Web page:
3D-printing has been around for a while, but designers such as Danit Peleg and Julia Daviy are now using it to design their collections. Peleg was one of the first designers to produce a full collection of 3D-printed garments in 2015 and has since produced customisable pieces for purchase online.

During the development and creation of 3D garments the main obstacle to overcome is the filament used to create 3D fabrics. Typically, filaments in 3D printing are rigid plastics such as polylactic acid (PLA), which can be very limiting in terms of recreating a wearable and mobile fabric. However, Peleg utilises the flexible and wearable Filaflex filament to produce garments that resemble lace.

A polyurethane-based thermoplastic elastomer, Filaflex is elastic and durable. By combining this with computer-aided design (CAD), intricate patterns and shapes can be created. 3D printing is still in its infancy when it comes to speed though. Printing a jacket or dress can take hundreds of hours on a domestic-grade 3D printer.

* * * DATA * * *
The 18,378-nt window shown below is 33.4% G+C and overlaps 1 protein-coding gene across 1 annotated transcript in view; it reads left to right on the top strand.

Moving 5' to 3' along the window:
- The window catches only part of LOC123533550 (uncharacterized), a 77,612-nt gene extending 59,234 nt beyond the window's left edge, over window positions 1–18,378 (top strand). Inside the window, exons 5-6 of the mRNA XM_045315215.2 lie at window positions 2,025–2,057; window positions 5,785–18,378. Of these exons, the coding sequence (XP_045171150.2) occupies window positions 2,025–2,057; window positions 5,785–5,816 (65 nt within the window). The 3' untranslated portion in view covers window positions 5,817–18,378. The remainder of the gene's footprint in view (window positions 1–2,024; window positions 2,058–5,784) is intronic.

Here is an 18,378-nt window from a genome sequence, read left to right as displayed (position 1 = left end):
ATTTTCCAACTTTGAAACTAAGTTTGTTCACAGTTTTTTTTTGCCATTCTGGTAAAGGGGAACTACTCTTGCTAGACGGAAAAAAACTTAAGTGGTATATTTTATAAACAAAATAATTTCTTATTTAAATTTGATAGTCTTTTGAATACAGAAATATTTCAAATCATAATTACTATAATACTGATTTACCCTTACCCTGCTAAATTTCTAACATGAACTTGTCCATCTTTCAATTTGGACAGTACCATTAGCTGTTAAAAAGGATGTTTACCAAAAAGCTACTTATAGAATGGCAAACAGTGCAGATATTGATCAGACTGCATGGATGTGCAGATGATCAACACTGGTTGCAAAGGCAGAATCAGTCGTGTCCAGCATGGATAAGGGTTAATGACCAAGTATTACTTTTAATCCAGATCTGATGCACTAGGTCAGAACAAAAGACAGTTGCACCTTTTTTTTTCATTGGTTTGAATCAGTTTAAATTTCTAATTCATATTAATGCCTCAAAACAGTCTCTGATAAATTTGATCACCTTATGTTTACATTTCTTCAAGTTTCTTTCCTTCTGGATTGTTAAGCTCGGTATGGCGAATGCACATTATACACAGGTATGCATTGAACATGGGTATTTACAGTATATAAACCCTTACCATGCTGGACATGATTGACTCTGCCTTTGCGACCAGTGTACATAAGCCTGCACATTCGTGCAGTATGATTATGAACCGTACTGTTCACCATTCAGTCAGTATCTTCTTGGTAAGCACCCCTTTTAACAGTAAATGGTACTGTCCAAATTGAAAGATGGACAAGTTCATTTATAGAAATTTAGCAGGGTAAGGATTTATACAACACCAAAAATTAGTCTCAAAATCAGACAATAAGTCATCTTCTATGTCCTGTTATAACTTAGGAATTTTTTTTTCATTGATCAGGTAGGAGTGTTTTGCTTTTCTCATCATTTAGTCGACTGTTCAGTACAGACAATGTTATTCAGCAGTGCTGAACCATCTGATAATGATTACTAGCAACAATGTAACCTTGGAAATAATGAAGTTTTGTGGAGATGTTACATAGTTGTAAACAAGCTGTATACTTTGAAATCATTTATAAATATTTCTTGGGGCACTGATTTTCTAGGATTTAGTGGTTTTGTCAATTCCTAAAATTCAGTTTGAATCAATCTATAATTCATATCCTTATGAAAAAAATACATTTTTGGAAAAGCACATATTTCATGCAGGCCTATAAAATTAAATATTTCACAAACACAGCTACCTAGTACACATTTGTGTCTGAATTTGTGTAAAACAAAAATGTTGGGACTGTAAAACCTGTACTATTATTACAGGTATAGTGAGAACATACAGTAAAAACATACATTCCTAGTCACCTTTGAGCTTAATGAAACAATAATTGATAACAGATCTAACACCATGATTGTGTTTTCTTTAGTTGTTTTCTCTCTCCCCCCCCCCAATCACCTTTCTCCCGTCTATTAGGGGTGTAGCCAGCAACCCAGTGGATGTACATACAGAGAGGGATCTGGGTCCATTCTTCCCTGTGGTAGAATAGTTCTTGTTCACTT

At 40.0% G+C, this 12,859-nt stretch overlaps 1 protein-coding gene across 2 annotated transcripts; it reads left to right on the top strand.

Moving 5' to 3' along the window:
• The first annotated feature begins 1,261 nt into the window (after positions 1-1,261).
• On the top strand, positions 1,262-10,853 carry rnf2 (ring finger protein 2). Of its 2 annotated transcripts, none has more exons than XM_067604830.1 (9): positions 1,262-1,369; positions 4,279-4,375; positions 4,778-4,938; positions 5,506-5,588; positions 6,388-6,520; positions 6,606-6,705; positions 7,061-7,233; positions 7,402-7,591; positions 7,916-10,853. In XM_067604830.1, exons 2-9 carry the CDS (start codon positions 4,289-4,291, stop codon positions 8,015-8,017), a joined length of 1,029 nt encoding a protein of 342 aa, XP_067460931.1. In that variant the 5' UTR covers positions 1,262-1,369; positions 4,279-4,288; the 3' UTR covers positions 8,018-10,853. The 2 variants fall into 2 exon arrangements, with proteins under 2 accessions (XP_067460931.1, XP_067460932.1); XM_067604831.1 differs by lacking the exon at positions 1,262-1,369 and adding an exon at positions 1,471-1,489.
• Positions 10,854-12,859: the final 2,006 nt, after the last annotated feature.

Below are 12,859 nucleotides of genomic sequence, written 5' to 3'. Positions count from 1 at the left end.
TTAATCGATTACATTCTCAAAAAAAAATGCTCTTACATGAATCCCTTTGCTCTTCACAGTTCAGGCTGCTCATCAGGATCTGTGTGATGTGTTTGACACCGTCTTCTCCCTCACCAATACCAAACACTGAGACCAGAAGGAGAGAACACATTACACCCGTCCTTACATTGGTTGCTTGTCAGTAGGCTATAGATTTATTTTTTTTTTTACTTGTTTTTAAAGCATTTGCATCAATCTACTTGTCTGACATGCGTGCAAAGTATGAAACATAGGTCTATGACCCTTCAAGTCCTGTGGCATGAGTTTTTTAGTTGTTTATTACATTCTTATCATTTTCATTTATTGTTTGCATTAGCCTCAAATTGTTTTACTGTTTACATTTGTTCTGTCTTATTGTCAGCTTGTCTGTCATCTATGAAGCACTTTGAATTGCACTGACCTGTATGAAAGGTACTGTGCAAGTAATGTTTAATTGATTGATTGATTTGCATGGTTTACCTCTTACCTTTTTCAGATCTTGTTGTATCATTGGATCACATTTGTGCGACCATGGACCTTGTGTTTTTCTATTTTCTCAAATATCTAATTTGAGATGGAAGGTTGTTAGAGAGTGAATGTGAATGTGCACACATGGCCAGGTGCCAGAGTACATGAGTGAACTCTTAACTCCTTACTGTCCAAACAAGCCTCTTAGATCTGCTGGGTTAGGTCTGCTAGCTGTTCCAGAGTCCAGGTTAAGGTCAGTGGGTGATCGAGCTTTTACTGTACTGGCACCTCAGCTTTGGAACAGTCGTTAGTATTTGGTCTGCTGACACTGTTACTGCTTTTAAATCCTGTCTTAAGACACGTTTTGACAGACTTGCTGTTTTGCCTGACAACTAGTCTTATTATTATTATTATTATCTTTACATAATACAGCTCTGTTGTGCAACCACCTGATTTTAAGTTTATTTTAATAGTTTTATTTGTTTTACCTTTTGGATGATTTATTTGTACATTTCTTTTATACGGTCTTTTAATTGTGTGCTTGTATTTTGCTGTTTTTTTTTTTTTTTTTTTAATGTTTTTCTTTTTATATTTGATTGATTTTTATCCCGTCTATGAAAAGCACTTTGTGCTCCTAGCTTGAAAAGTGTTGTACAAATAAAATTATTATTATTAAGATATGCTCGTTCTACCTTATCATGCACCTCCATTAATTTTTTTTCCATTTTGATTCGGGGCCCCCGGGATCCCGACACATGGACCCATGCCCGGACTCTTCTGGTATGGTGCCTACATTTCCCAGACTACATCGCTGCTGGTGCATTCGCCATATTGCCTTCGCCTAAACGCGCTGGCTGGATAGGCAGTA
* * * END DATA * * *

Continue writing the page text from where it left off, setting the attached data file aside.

Yet this hasn’t deterred Julia Daviy, who uses a different method to produce her garments: stereolithography (SLA) printing. Rather than using a Fused Filament Fabrication (FDM) 3D printer, SLA designs use a UV laser beam to harden a resin layer by layer.

The creation rises slowly from the resin, rather than being printed by plastic sections being layered on top of each other. Both Peleg and Daviy’s creations are just some of the many designs that 3D printing is now making possible.

The hope is that someday soon customers will be able to download their clothing designs and at the click of a button print them at home.

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